By David Siders
Published: Thursday, Jul. 21, 2011 – 12:00 am | Page 3A
Gov. Jerry Brown has seized uncommon influence over the political watchdog agency he helped create almost four decades ago as an independent body.
The Democratic governor’s appointees control the five-member Fair Political Practices Commission because of a quirk in the law. And Brown recently shifted the high-level position of general counsel from a civil service post outside his purview to a political appointment he has now made.
The appointment of Department of Justice lawyer Zackery Morazzini to be the commission’s chief lawyer, announced Monday, was met by criticism that it could further politicize the agency.
“The FPPC is designed to be more of an independent watchdog,” said Derek Cressman, Western regional director of Common Cause, the government watchdog group. “That’s not necessarily something where you want to see someone putting their allies.”
Commission Chairwoman Ann Ravel said Wednesday that Brown only confirmed her selection of Morazzini, a Republican. She said Brown, the former attorney general, neither suggested Morazzini nor advocated for him, and she said she – not Brown – asked the administration to reclassify the open position so she could interview candidates from outside state employment.
“I had no candidate in mind,” Ravel said. “But I wanted to make sure that there was broad recruitment done.”
Ravel said of Brown’s involvement with the FPPC, “In my tenure, and with respect to this governor, there is no indication whatsoever of any influence, either to me or to the general counsel.”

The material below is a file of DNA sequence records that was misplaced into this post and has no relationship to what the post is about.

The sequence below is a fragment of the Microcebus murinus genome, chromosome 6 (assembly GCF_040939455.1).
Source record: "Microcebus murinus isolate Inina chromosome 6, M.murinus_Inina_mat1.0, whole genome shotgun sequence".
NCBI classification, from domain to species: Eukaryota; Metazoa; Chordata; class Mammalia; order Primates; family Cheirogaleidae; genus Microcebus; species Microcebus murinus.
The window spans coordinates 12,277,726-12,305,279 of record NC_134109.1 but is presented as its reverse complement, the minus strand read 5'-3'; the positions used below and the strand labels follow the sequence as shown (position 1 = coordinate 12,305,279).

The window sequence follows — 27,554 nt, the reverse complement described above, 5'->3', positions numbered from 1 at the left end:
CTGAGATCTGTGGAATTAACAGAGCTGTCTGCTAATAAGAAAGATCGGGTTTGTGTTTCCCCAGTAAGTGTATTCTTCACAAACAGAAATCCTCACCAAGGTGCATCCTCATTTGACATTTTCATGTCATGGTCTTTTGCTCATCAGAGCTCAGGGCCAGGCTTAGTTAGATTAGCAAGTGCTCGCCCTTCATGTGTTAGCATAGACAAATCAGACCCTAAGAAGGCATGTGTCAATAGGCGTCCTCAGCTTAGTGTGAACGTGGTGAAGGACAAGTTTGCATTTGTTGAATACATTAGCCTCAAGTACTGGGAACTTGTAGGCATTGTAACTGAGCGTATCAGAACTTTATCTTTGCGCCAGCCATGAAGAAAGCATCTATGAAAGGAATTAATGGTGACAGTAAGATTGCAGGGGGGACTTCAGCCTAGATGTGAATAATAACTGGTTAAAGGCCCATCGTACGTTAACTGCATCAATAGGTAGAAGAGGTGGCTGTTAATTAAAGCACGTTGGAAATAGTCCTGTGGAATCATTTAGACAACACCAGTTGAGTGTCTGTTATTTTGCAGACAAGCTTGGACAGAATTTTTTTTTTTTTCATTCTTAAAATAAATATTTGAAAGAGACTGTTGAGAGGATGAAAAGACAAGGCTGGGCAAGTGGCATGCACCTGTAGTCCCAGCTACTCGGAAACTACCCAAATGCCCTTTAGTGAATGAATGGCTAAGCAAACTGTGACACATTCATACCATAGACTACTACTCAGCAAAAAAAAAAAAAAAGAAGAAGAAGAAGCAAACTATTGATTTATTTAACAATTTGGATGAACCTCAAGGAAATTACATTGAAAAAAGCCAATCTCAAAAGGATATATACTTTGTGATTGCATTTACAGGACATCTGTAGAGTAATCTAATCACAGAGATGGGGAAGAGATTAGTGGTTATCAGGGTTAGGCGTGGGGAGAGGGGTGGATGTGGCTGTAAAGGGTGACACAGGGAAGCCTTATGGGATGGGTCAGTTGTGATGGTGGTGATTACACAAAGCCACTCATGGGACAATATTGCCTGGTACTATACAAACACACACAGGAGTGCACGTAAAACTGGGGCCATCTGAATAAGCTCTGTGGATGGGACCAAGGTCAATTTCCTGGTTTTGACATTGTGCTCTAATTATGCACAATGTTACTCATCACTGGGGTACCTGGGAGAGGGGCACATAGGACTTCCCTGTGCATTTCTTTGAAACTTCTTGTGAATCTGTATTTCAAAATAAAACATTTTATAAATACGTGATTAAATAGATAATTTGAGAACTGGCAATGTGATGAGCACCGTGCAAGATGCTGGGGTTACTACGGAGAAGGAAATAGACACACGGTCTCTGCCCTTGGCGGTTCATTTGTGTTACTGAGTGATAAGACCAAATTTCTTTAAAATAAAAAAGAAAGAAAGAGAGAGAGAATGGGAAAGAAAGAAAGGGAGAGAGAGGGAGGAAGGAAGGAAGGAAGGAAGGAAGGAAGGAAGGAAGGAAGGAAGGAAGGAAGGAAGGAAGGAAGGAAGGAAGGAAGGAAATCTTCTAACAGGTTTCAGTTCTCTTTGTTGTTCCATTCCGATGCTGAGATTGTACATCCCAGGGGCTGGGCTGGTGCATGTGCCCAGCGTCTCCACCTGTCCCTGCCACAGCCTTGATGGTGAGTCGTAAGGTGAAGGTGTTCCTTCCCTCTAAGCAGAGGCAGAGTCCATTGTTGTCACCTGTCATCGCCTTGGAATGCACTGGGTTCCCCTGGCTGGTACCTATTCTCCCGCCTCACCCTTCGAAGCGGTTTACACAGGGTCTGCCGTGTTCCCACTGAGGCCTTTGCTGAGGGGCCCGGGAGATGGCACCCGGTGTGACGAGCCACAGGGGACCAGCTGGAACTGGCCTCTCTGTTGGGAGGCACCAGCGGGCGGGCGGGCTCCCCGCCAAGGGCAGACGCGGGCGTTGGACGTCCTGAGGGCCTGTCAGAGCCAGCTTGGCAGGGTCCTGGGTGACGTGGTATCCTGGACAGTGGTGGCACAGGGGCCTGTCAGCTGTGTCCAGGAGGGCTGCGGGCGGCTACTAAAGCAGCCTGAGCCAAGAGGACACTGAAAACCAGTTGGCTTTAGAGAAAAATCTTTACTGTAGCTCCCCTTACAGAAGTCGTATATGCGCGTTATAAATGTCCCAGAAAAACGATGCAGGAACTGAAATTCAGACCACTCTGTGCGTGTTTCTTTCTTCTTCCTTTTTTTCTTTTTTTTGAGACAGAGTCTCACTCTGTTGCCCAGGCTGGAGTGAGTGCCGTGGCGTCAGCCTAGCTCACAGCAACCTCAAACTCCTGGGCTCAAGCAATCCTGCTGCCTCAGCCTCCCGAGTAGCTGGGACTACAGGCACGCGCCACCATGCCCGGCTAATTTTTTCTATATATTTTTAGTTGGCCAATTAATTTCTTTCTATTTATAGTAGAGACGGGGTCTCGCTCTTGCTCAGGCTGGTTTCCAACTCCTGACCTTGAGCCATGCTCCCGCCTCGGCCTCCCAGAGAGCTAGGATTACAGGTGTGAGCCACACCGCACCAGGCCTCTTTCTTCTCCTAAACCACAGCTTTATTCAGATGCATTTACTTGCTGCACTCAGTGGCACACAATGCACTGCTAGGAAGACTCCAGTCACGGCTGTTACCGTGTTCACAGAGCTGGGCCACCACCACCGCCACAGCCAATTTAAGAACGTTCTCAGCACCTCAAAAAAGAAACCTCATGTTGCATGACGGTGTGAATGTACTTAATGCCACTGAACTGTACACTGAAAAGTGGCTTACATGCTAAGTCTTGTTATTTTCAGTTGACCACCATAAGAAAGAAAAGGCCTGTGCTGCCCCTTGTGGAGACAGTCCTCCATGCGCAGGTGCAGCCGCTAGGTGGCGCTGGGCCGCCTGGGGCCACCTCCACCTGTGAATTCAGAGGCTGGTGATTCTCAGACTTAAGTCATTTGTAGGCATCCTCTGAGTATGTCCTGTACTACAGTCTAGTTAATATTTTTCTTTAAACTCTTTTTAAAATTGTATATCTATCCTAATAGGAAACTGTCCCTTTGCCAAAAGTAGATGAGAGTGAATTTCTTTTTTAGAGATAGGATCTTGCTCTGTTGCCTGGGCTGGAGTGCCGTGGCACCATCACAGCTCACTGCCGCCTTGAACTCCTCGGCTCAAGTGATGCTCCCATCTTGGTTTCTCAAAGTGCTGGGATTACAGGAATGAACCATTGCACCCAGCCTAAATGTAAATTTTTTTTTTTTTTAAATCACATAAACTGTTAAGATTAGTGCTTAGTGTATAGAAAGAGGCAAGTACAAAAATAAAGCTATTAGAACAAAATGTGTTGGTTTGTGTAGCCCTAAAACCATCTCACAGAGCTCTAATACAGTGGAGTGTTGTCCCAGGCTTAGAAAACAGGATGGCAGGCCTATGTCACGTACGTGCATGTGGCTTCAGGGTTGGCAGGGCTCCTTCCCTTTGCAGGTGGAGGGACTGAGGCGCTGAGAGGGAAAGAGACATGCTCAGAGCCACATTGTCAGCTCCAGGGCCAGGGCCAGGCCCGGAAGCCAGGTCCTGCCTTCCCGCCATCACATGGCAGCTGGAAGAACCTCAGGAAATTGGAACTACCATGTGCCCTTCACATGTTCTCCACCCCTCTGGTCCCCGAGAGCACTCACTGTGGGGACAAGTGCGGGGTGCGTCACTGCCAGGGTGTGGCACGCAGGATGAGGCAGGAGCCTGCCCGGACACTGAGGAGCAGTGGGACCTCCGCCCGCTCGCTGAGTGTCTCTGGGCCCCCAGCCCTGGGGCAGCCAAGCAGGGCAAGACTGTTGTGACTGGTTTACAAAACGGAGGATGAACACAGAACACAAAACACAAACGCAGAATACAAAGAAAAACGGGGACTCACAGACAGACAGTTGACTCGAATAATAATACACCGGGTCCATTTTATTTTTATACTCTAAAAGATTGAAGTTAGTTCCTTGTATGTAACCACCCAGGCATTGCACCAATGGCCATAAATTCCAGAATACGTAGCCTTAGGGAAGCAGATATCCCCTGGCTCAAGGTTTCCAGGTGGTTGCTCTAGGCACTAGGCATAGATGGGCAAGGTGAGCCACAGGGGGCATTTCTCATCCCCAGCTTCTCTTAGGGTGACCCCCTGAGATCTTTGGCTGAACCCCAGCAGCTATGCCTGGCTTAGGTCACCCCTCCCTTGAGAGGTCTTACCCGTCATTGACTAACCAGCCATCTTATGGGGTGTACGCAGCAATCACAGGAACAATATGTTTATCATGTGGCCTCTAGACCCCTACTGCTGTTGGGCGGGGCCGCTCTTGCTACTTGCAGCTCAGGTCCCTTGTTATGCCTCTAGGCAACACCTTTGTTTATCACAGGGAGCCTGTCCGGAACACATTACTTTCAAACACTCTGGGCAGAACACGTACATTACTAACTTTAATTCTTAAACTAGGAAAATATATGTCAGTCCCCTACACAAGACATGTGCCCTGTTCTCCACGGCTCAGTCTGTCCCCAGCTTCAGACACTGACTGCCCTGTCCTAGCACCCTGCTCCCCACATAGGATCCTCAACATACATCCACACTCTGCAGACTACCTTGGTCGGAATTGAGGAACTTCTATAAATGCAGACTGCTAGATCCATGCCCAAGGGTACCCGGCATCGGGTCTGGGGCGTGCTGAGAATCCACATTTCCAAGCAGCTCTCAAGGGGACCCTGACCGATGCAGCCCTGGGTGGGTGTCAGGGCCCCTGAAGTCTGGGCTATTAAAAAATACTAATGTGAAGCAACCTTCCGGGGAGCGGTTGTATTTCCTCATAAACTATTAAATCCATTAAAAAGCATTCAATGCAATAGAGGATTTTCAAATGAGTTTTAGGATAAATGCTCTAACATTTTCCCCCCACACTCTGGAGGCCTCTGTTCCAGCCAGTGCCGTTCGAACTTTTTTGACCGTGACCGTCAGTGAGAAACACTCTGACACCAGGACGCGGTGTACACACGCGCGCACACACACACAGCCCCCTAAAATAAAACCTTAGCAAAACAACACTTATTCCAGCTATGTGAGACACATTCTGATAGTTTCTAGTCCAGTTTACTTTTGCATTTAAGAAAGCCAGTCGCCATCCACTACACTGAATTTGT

Brown helped create the Fair Political Practices Commission when he was governor before, from 1975 to 1983. The commission, which oversees campaign finance and ethics laws, became increasingly aggressive in recent years, and in returning to the Capitol for a third term Brown recast it. Ravel, his appointee, criticized what she called “unprofessional” practices, removing from the commission website a list of open investigations, among other measures.
By law, the commission includes two members appointed by the governor, currently Ravel and lawyer Sean Eskovitz. But Brown also made an appointment before becoming governor, when he was attorney general. That commissioner, Lynn Montgomery, is not scheduled to go off the commission until January 2013.
Robert Stern, president of the Center for Governmental Studies in Los Angeles and a former co-author of the state’s Political Reform Act, said the commission was meant to be composed of a diverse group of appointees and that Brown’s three allows the governor too much influence.
“I think we probably made a mistake on that, and that should not be permitted,” Stern said.
Brown’s appointment of Morazzini did not concern Stern, however. As long as the commission recruited and selected Morazzini, Stern said, his appointment was appropriate.
State law allows governors to exempt positions from civil service in some cases, and the action is not without precedent at the FPPC. Brown’s predecessor, Gov. Arnold Schwarzenegger, in 2007 reclassified two lower-level civil service positions within the agency, appointing a communications director, now-Executive Director Roman Porter, and an assistant chief counsel of the agency’s enforcement division, Porter said.
The positions went vacant and were left unfilled during budget reductions last year, he said.
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